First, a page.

During the inaugural 2012 Lehigh Valley Startup Weekend, the winning team was headed up by a woman with a vision for making technology in the classroom more efficient and relevant. She just came with the idea. She was an educator who identified a problem and wanted to do something about it. She had no idea what to expect but she pitched her idea to the room on the first night of the weekend. Her idea lit the imaginative fires of a few software developers and business professionals, passionate about her idea and eager to explore its potential.
They worked tirelessly for the remainder of the weekend, collaborating smoothly and picking the brains of the coaches in attendance. By the end of the weekend, they had successfully built the proof of concept for an application that would allow for streamlined communication between teacher and student, facilitating more timely feedback on tests and homework assignments.
That woman with the idea was Rita Chesterton, co-founder of Skaffl, a startup regarded as one of the top education ventures in the country. Since winning Lehigh Valley Startup Weeknd, Skaffl has gone on to become a Ben Franklin Technology PArtners Company, a 2013 TechCrunch Disrupt San Francisco Battlefield Contender, and joined the LearnLaunchX Winter 2014 Accelerator Program. (For more info on Skaffl, click HERE.)
Rita’s experience at Startup Weekend exemplifies the spirit of the event. It demonstrates just how important it is to present your ideas to the world with the hope of finding motivated people to travel with on a journey of discovery. Rita came into the weekend with an idea and left with a winning concept, dedicated team, and the support of a community behind her.
And it all started here. In the Lehigh Valley. At Startup Weekend.
With the words, “So I have this idea…”
What better way to learn how to win Global Startup Battle than by researching last year’s winners! Check them out, watch their videos, research their teams, and find out what made them rise to the top of the world!
***Reposted from www.combatveteranswithptsd.org/blog with author’s permission***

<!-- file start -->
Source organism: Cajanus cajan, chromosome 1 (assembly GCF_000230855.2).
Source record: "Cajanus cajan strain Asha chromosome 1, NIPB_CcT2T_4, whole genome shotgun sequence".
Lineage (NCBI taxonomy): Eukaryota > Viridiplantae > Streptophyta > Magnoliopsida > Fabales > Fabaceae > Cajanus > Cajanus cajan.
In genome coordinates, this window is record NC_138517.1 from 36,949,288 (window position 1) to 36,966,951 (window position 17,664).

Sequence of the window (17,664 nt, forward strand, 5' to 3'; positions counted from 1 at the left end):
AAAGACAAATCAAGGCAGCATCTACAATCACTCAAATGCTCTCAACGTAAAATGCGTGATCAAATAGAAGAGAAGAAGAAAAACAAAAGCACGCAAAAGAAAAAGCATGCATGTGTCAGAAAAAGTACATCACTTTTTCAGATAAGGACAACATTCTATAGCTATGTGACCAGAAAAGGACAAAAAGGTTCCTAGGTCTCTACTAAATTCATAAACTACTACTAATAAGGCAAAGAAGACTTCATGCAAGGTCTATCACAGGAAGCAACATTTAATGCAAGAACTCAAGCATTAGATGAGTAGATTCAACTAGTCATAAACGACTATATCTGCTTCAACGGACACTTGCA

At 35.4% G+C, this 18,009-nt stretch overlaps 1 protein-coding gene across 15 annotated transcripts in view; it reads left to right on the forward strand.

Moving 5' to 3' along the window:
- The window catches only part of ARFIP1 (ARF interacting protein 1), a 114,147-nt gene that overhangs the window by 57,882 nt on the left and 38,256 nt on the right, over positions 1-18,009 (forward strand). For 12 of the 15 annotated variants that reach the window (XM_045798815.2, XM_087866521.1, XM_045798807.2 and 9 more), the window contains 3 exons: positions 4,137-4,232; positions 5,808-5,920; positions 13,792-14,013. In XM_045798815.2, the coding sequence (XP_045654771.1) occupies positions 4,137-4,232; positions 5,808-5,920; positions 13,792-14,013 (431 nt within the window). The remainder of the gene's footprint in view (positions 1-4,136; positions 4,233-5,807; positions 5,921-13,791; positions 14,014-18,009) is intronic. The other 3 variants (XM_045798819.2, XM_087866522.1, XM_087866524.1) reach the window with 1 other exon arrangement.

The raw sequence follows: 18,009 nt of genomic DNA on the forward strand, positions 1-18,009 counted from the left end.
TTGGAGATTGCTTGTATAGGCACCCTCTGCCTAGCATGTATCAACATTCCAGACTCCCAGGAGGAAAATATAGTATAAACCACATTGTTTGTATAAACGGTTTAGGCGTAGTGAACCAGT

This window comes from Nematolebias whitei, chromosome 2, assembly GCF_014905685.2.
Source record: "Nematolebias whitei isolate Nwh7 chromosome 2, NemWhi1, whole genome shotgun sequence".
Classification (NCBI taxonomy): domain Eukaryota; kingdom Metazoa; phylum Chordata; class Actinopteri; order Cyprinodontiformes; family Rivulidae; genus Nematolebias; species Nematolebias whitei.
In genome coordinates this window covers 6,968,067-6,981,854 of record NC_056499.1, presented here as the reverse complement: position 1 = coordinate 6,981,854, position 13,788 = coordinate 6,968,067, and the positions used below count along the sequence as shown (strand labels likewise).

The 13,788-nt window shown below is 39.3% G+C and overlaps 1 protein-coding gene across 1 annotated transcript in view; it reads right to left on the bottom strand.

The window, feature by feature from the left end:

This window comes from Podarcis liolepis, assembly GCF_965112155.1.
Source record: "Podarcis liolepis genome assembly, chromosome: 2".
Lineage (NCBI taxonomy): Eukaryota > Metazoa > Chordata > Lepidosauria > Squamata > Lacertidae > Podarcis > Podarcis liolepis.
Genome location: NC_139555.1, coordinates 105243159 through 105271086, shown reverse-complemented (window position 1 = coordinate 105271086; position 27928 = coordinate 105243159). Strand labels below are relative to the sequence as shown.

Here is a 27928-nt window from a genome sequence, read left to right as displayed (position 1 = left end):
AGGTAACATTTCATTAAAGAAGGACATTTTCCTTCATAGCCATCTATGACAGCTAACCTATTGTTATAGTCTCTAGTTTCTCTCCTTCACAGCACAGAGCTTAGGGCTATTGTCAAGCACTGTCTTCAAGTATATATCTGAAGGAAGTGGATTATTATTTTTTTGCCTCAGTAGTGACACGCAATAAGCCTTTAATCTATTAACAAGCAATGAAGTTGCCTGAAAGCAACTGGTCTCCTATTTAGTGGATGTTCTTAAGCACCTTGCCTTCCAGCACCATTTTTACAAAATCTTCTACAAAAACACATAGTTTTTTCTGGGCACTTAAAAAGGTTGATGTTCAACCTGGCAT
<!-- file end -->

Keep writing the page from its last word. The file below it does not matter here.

For those of you who don’t know, my passion for entrepreneurship was born at the inaugural Lehigh Valley Startup Weekend in 2012. It ignited a passion that still motivates me today. It motivated me to pursue social entrepreneurship and to found my nonprofit.
One of the things that I have noticed, though, is how few veterans I run into at these events – and that really confused me. According to the SBA, approximately 40% of returning veterans would prefer to start their own business or ‘not work for anyone but themselves’. Veterans who start businesses are twice as likely to grow a successful business when compared to those who have never served.
So why do so few veterans participate in Startup Weekend? I have my theories, but they’re not substantiated by any research and fact. Instead of focusing on why veterans don’t attend, I thought I’d present my top five reasons why our local veterans SHOULD attend.
So Here Goes…
1. Startup Weekend is a Great Way to Test Entrepreneurship Waters
2. The Positive Environment Helps Transitioning Veterans Connect with Like-Minded Professionals
3. Companies Are Starting to Recognize that Startup Weekend is a Treasure Trove of Hidden Talent
4. Veterans Provide Skills and Valuable Lessons Learned Stemming from Military Service
5. Veterans in Attendance Help to Break the Stigma Surrounding PTSD
So There You Have It…
Hello, everyone! Today is the first in a series of awe-inspiring guest posts between now and SWPgh#6. We have an all-star lineup of past participants and supporters here to share their experiences and insights about what it really means to participate in Startup Weekend Pittsburgh. Today, we’re proud to bring you Lee Ngo. So take it away, Lee.
— Christian Moreno, SWPgh#6 social media contributor
Lee Ngo: Winning takes back seat to community, creativity, innovation
I am addicted to Startup Weekend Pittsburgh.
Since I moved to Pittsburgh two years ago, I have competed once, volunteered three times, and I’m about to organize twice: first for SWPgh#6 on Nov. 21-23, and then for Pittsburgh’s first Startup Weekend Education in February. And yet …